A Case For Plus-Size Mannequins

Last week, Nike unveiled some unique new mannequins in their London store. In a world where these plastic figurines are often criticised for perpetuating unrealistic body standards, the global sports brand chose to introduce a new range that aimed to represent more sizes and physical abilities in a bid to “celebrate the diversity and inclusivity of sport“. Sounds good, right?

Well, one faceless figure in particular has been causing a commotion. Photos of the plus-size mannequin minding their own business in a sports bra and high waisted leggings have been spreading around the internet like wildfire. Whilst my carefully curated Instagram feed has nothing but praise on this matter, sometimes I peek at the comments of a generic news outlet and realise that the trolls are out in full force on this one.

“Selling a dangerous lie”

The argument that displaying plus-sized models in stores or on advertisements is “dangerous” is pedalled out without question any time a brand chooses to cast a model larger than a sample size.

The offensive Tanya Gold – who I can only assume is making a bid to become the next Katie Hopkins – was quick to publish her abrasive views about these mannequins. She claims they are “selling a dangerous lie“, she fears “the war on obesity is lost”, she believes this inanimate figure “heaves with fat” and “cannot run” (I guess this last point is true). Honesty, I cannot read any further into that article because I refuse to hand over the subscription details but you get the picture. Fat = danger. Fat mannequin = SELLING DANGER. What she and many other comment lurkers are saying is they’re not prejudiced, they’re just concerned for public health. Considering that Tanya Gold shared this concern on a Twitter account for which her avatar is her smoking a cigarette, the hypocrisy is real.

I’ve said it before and I’ll say it again, concerns about weight and health are never well-meaning. These people do not care that weight actually tells you very little about someone’s health. No one is losing sleep over the fear that others will suddenly rush to buy all the muffins they can get their hands on now that a sportswear brand has okayed it. They are concerned that the mannequin sets this size in plastic – it’s permanent. That’s what really makes them squirm.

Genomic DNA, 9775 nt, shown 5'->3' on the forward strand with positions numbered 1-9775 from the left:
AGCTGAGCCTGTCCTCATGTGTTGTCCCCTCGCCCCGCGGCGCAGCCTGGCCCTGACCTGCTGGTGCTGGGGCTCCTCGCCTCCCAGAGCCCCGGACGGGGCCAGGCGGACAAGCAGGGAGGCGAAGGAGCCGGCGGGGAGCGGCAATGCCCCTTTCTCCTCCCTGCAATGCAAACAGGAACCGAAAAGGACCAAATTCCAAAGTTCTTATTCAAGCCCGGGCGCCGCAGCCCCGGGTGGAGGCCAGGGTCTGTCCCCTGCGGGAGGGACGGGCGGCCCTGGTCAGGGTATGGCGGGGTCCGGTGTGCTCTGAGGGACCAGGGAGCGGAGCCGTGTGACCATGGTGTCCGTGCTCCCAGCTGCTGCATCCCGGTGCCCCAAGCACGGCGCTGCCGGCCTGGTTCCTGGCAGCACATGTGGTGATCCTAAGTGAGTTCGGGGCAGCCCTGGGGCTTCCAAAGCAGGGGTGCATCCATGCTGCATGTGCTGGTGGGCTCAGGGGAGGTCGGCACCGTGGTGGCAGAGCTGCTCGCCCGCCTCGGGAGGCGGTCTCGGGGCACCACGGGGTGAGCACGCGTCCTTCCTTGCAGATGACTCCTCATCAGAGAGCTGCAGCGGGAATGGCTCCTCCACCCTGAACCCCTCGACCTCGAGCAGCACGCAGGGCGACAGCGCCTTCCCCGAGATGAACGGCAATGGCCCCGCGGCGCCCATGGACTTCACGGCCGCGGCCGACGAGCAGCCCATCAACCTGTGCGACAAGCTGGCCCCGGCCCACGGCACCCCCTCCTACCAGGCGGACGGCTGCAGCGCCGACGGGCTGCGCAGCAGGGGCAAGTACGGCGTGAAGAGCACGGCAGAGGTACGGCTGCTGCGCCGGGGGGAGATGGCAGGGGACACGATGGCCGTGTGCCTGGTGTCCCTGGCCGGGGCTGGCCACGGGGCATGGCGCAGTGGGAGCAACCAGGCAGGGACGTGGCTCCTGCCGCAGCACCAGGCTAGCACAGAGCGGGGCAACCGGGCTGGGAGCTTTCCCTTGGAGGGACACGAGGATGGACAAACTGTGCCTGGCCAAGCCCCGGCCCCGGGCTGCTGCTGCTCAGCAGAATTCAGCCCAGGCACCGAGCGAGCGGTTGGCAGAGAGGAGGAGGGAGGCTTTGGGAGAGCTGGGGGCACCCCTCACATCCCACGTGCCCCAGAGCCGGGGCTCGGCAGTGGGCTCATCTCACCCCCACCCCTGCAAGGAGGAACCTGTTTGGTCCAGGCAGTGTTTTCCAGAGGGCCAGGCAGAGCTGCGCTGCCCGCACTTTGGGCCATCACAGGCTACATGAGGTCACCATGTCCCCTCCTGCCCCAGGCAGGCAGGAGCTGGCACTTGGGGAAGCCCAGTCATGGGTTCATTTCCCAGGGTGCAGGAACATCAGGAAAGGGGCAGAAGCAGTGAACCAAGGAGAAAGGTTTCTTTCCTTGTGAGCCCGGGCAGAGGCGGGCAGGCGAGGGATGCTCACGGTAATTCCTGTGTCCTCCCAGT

Challenging the thin ideal

In a diet culture world we are constantly reassured that we can shrink and change and control our bodies – it’s just all our fault that we haven’t. So many people spend their lives advocating for the diet industry because it gives them a sense of security that there is a direct road to happiness straight down the notches of the scale. I get it – I’ve been there. I used to fight the corner for the thin-ideal because I wanted everything that I believed those models had. I used to say with a hint of envy “but some people can be naturally thin!” without ever even considering that, by this logic, people could be naturally fat too.

Accepting that some people live in larger bodies means accepting that not everyone can be thin, and honestly I think that is what most fatphobic trolls are finding hard to swallow. To them, these bodies are the kind that should be limited to a ‘before’ photo. Either they want this weight loss fantasy for themselves, or they relish in the superiority of being smaller than others. And then someone comes along with the audacity to say weight is out of our control? That people don’t need to change? That life satisfaction is more complicated? How dare they.

Normalising all bodies

When we see one plus-sized model in the media they stand out from the sea of tall, skinny characters we’re used to. The amount of plus sized models in stores and and on screens is not a representation of the general public – it’s not even close. I feel that when brands repeatedly use models with body types that only represent a small proportion of the population, it’s doing us all a disservice by reinforcing the idea that this body is achievable for anyone. Spoiler alert: people vary. A lot.

Nike’s new mannequins are not here to create a new ‘ideal’ or tell people to change their bodies, they are here to normalise bodies that already exist. Not only bodies that match the mannequins either – hands up who has ever felt personally victimised by retail stores and their inability to cater for more than one body type? This representation is for you, too.

The fact that such an offensive backlash has been published by a news outlet is proof that there’s a lot of work to be done to end weight stigma but I believe the way forward is more normal models. By normal, I mean every single body – we need to make diversity the norm. This plus-size mannequin represents a larger majority of the population than thin ones, yet a photo of this ONE figure that immortalises this size has turned the internet on its head.

Plus-size mannequins shouldn’t stand out or generate criticism – they should be nondescript next to models of various other sizes and features, which is exactly what Nike was trying to achieve. Alone these mannequins are not enough, but they are a step in the right direction.

What do you think about Nike’s new mannequins? Let me know in the comments below

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